seventy, a M. Lemonnier then under arrest. "Scarcely had they
entered the house when they demanded provisions of every kind, linen,
clothes, furniture, jewelry, plate, vehicles and title-deeds - all
disappeared." Whilst the inhabitants of St. Lô were living on a few
ounces of brown bread, "the best bread, the choicest wines, pillaged
in the house of Lemonnier, were lavishly given in pans and kettles to
General Seepher's horses, also to those of representative Laplanche."
Lemonnier, set at liberty, could not return to his emptied dwelling
then transformed into a storehouse. He lived at the inn, stripped of
all his possessions, valued at sixty thousand livres, having saved
from his effects only one silver table-service, which he had taken
with him into prison.

[97] Marcelin Boudet, 446. (Notes of M. Ignace de Barante.) Also
440. (Unpublished memoir of Maignet).

[98] Archives Nationales, AF., II., 59. Extract from the minutes of
the meetings of the People's club of Metz, and depositions made before
the committee of Surveillance of the club, Floreal 12, year II., on
the conduct of representative Duquesnoy, arrived at Metz the evening
before at six o'clock. - There are thirty-two depositions, and among
others those of M. Altmayer, Joly and Clédat. One of the witnesses
states: "As to these matters, I regarded this citizen (Duquesnoy) as
tipsy or drunk, or as a man beside himself." - This is customary with
Duquesnoy. - Cf. Paris, "His. de Joseph Lebon," I., 273, 370.-
"Archives des Affaires étrangères," vol. 329. Letter of Gadolle,
September 11, 1793. "I saw Duquesnoy, the deputy, dead drunk at
Bergues, on Whit-Monday, at11 o'clock in the evening." - "Un Séjour en
France, 1792 to 1796, p. 136. "His naturally savage temper is
excited to madness by the abuse of strong drink. General de
.....assures us that he saw him seize the mayor of Avesnes, a
respectable old man, by the hair on his presenting him with a petition
relating to the town, and throw him down with the air of a cannibal."
"He and his brother were dealers in hops at retail, at Saint Pol. He
made this brother a general."

[99] Alexandrine des Echerolles, "Une famile noble sous la Terreur,"
209. At Lyons, Marin, the commissioner, "a tall, powerful, robust man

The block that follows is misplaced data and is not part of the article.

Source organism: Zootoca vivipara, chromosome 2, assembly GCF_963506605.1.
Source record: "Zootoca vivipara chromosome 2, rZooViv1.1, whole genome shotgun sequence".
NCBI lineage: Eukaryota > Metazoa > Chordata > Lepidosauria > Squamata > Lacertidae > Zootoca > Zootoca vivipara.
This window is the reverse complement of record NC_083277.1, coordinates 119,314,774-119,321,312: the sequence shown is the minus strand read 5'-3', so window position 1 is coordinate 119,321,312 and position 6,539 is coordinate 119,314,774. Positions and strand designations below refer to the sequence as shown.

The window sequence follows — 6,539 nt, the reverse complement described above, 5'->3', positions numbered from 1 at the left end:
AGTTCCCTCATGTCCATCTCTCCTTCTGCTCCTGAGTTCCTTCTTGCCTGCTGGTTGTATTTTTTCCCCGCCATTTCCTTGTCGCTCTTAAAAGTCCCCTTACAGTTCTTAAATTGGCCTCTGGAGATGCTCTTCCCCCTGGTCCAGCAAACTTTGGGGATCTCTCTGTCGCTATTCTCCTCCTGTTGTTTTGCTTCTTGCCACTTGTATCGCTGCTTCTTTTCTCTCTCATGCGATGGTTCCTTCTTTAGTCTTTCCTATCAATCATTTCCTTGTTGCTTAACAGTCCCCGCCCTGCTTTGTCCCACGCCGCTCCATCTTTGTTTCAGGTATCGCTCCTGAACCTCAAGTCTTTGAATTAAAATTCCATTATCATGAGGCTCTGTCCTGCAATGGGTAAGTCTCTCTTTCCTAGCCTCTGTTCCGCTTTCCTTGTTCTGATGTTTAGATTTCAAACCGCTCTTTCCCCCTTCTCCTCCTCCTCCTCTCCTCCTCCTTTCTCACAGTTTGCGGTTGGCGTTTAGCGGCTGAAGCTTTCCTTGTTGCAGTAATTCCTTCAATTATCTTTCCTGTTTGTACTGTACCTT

with stentorian lungs," opens his court with a volley of "republican
oaths. . . " . . The crowd of supplicants melts away. One lady
alone dared present her petition. "Who are you?" She gives her name.
"What! You have the audacity to mention a traitor's name in this
place?" Get away and, giving her a push, he put her outside the door
with a kick.

[100] Ibid. A mass of evidence proves, on the contrary, that people
of every class gave their assistance, owing to which the fire was
almost immediately extinguished.

[101] Ibid. The popular club unanimously attests these facts, and
despatches six delegates to enter a protest at the convention. Up to
the 9th of Thermidor, no relief is granted, while the tax imposed by
Duquesnoy is collected. On the 5th Fructidor, year II., the order of
Duquesnoy is cancelled by the committee of Public Safety, but the
money is not paid back.

[102] Paris, I., 370. (Words of Duquesnoy to Lebon.)

[103] Carnot, "Mémoires," I., 414. (Letter of Duquesnoy to the
central bureau of representatives at Arras.) The import of these
untranslatable profanities being sufficiently clear I let them stand
as in the original.-Tr.

[104] "Un Sejour en France," 158, 171. - Manuscript journal of Mallet
du Pan (January, 1795).- Cf. his letters to the convention, the jokes
of jailors and sbirri, for instance. - (Moniteur, XVIII., 214,
Brumaire I, year II.) - Lacretelle, "Dix Années d'Epreuves," 178. "He
ordered that everybody should dance in his fief of Picardy. They
danced even in prison. Whoever did not dance was "suspect." He
insisted on a rigid observance of the fêtes in honor of Reason, and
that everybody should visit the temple of the Goddess each decadi,
which was the cathedral (at Noyon). Ladies, bourgeoises,
seamstresses, and cooks, were required to form what was called the
chain of Equality. We dragoons were forced to be performers in this
strange ballet."

[105] De Martel, "Fouché," 418. (Orders of Albitte and Collot, Nivôse
13, year II.)

[106] Camille Boursier, " Essai sur la Terreur en Anjou," 225. Letter
of Vacheron, Frimaire 15, year II.) "Republiquain, it is absolutely
necessary, immediately, that you have sent or brought into the house
of the representatives, a lot of red wine, of which the consumption is
greater than ever. People have a right to drink to the Republic when
they have helped to preserve the commune you and yours live in. I
hold you responsible for my demand." Signed, le republiquain,

[107] Ibid., 210. Deposition of Madame Edin, apropos of Quesnoy, a
prostitute, aged twenty-six, Brumaire 12, year III.; and of Rose,
another prostitute. Similar depositions by Benaben and Scotty.

[108] Dauban, "La Demagogie en 1793," p.369. (Extracts from the
unpublished memoirs of Mercier de Rocher.) - Ibid., 370. "Bourdon de
l'Oise had lived with Tuncq at Chantonney, where they kept busy
emptying bottles of fine wine. Bourdon is an excellent patriot, a man
of sensibility, but, in his fits of intoxication, he gives himself up